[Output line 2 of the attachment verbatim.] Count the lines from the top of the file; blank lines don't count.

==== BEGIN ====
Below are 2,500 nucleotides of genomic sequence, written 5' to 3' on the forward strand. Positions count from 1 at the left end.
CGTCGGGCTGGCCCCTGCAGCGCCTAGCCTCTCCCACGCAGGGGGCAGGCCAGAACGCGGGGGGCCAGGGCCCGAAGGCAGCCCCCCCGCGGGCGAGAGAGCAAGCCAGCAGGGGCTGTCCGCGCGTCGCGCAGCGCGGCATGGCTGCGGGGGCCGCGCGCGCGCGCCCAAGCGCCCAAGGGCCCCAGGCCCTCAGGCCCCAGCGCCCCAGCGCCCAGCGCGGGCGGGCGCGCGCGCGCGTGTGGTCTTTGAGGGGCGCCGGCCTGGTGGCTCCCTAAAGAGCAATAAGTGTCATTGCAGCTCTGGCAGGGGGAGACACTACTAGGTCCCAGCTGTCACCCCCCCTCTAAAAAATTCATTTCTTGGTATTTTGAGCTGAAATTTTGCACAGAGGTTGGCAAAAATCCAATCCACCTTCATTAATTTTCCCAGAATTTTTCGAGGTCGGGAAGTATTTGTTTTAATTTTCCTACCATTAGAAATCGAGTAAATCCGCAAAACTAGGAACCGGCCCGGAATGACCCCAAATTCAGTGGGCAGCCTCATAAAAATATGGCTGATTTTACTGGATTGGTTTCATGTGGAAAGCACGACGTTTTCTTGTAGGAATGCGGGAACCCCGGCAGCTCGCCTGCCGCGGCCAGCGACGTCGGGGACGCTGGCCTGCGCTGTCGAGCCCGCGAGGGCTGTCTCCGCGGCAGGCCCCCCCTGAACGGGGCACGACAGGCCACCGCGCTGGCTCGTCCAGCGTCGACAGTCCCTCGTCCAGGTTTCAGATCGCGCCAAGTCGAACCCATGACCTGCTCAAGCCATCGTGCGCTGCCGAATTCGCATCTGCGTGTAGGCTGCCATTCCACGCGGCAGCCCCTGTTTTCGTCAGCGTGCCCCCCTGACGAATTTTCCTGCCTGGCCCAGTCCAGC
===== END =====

CGTCGGGCTGGCCCCTGCAGCGCCTAGCCTCTCCCACGCAGGGGGCAGGCCAGAACGCGGGGGGCCAGGGCCCGAAGGCAGCCCCCCCGCGGGCGAGAGAGCAAGCCAGCAGGGGCTGTCCGCGCGTCGCGCAGCGCGGCATGGCTGCGGGGGCCGCGCGCGCGCGCCCAAGCGCCCAAGGGCCCCAGGCCCTCAGGCCCCAGCGCCCCAGCGCCCAGCGCGGGCGGGCGCGCGCGCGCGTGTGGTCTTTGAGGGGCGCCGGCCTGGTGGCTCCCTAAAGAGCAATAAGTGTCATTGCAGCTCTGGCAGGGGGAGACACTACTAGGTCCCAGCTGTCACCCCCCCTCTAAAAAATTCATTTCTTGGTATTTTGAGCTGAAATTTTGCACAGAGGTTGGCAAAAATCCAATCCACCTTCATTAATTTTCCCAGAATTTTTCGAGGTCGGGAAGTATTTGTTTTAATTTTCCTACCATTAGAAATCGAGTAAATCCGCAAAACTAGGAACCGGCCCGGAATGACCCCAAATTCAGTGGGCAGCCTCATAAAAATATGGCTGATTTTACTGGATTGGTTTCATGTGGAAAGCACGACGTTTTCTTGTAGGAATGCGGGAACCCCGGCAGCTCGCCTGCCGCGGCCAGCGACGTCGGGGACGCTGGCCTGCGCTGTCGAGCCCGCGAGGGCTGTCTCCGCGGCAGGCCCCCCCTGAACGGGGCACGACAGGCCACCGCGCTGGCTCGTCCAGCGTCGACAGTCCCTCGTCCAGGTTTCAGATCGCGCCAAGTCGAACCCATGACCTGCTCAAGCCATCGTGCGCTGCCGAATTCGCATCTGCGTGTAGGCTGCCATTCCACGCGGCAGCCCCTGTTTTCGTCAGCGTGCCCCCCTGACGAATTTTCCTGCCTGGCCCAGTCCAGC